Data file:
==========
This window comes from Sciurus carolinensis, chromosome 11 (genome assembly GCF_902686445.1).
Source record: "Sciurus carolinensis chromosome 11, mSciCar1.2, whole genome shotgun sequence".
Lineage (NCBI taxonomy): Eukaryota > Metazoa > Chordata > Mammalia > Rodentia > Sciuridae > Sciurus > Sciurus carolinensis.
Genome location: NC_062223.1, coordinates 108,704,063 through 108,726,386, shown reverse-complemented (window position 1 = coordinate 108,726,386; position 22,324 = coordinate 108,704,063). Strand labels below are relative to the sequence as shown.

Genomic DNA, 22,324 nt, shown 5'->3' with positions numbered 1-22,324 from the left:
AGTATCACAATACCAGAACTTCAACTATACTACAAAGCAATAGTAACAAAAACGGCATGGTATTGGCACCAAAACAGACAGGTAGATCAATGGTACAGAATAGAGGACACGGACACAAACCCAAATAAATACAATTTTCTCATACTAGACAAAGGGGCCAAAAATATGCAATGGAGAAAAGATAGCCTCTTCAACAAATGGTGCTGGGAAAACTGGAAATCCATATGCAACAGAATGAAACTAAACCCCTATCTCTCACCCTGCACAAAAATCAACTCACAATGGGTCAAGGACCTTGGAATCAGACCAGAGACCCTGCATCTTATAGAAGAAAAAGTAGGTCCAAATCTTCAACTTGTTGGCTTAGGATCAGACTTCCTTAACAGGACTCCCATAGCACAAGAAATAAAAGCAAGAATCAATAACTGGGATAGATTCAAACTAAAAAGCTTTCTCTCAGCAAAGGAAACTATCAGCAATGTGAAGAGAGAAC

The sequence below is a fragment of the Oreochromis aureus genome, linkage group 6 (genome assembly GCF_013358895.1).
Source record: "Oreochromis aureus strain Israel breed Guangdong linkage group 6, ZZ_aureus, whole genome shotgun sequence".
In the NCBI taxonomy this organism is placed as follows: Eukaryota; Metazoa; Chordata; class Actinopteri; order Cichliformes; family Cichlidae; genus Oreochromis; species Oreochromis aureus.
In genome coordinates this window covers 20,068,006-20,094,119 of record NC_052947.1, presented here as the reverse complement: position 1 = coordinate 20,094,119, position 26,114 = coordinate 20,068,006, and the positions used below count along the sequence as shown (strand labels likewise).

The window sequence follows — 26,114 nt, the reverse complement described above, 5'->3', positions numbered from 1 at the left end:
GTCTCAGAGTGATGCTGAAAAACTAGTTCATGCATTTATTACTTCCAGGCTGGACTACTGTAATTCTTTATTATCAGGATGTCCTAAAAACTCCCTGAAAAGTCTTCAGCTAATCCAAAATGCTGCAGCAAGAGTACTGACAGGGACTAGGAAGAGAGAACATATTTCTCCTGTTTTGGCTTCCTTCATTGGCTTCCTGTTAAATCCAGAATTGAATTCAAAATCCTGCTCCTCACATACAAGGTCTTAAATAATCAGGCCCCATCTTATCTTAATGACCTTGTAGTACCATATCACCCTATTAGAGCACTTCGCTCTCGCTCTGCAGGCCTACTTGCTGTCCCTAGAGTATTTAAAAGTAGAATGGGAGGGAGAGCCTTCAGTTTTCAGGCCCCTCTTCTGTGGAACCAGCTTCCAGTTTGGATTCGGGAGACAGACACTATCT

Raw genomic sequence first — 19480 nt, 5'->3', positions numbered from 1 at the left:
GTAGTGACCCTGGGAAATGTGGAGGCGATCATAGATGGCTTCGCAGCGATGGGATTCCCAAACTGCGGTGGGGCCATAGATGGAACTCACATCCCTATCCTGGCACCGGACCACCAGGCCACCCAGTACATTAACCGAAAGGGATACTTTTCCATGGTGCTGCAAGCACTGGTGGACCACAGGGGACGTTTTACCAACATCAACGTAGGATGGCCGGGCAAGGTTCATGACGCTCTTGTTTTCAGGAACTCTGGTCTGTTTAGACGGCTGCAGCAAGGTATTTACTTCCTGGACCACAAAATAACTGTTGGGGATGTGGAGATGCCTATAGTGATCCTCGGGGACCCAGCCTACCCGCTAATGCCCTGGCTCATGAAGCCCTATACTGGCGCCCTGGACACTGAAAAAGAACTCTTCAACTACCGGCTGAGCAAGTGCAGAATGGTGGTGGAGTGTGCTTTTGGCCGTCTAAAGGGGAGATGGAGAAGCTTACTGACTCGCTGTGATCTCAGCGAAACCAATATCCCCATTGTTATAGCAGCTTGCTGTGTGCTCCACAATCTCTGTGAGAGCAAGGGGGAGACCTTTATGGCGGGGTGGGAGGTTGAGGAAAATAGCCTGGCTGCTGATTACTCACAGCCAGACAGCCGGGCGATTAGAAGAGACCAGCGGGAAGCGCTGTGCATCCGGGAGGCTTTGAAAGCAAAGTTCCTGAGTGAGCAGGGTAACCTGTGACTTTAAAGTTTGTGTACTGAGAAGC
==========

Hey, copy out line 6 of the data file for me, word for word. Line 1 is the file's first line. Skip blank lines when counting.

AGTATCACAATACCAGAACTTCAACTATACTACAAAGCAATAGTAACAAAAACGGCATGGTATTGGCACCAAAACAGACAGGTAGATCAATGGTACAGAATAGAGGACACGGACACAAACCCAAATAAATACAATTTTCTCATACTAGACAAAGGGGCCAAAAATATGCAATGGAGAAAAGATAGCCTCTTCAACAAATGGTGCTGGGAAAACTGGAAATCCATATGCAACAGAATGAAACTAAACCCCTATCTCTCACCCTGCACAAAAATCAACTCACAATGGGTCAAGGACCTTGGAATCAGACCAGAGACCCTGCATCTTATAGAAGAAAAAGTAGGTCCAAATCTTCAACTTGTTGGCTTAGGATCAGACTTCCTTAACAGGACTCCCATAGCACAAGAAATAAAAGCAAGAATCAATAACTGGGATAGATTCAAACTAAAAAGCTTTCTCTCAGCAAAGGAAACTATCAGCAATGTGAAGAGAGAAC